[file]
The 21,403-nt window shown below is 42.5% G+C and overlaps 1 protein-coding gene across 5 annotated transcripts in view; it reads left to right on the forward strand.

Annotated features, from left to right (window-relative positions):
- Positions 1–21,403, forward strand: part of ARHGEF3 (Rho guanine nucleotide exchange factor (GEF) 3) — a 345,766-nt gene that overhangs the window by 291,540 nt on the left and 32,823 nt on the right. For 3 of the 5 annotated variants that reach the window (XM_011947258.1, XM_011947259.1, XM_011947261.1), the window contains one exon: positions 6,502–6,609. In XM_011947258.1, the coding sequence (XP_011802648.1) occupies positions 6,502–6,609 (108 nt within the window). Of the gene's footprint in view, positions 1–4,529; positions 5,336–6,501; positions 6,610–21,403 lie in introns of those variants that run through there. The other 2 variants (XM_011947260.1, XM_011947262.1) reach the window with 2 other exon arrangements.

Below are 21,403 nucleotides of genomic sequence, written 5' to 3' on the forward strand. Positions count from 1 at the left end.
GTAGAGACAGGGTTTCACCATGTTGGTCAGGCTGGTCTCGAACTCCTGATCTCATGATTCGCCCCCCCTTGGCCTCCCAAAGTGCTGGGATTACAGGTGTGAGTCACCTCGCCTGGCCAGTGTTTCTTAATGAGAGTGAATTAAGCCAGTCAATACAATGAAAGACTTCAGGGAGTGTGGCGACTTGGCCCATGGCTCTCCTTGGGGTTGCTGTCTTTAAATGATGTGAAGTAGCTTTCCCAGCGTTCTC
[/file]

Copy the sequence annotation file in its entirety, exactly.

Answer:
The 21,403-nt window shown below is 42.5% G+C and overlaps 1 protein-coding gene across 5 annotated transcripts in view; it reads left to right on the forward strand.

Annotated features, from left to right (window-relative positions):
- Positions 1–21,403, forward strand: part of ARHGEF3 (Rho guanine nucleotide exchange factor (GEF) 3) — a 345,766-nt gene that overhangs the window by 291,540 nt on the left and 32,823 nt on the right. For 3 of the 5 annotated variants that reach the window (XM_011947258.1, XM_011947259.1, XM_011947261.1), the window contains one exon: positions 6,502–6,609. In XM_011947258.1, the coding sequence (XP_011802648.1) occupies positions 6,502–6,609 (108 nt within the window). Of the gene's footprint in view, positions 1–4,529; positions 5,336–6,501; positions 6,610–21,403 lie in introns of those variants that run through there. The other 2 variants (XM_011947260.1, XM_011947262.1) reach the window with 2 other exon arrangements.

Below are 21,403 nucleotides of genomic sequence, written 5' to 3' on the forward strand. Positions count from 1 at the left end.
GTAGAGACAGGGTTTCACCATGTTGGTCAGGCTGGTCTCGAACTCCTGATCTCATGATTCGCCCCCCCTTGGCCTCCCAAAGTGCTGGGATTACAGGTGTGAGTCACCTCGCCTGGCCAGTGTTTCTTAATGAGAGTGAATTAAGCCAGTCAATACAATGAAAGACTTCAGGGAGTGTGGCGACTTGGCCCATGGCTCTCCTTGGGGTTGCTGTCTTTAAATGATGTGAAGTAGCTTTCCCAGCGTTCTC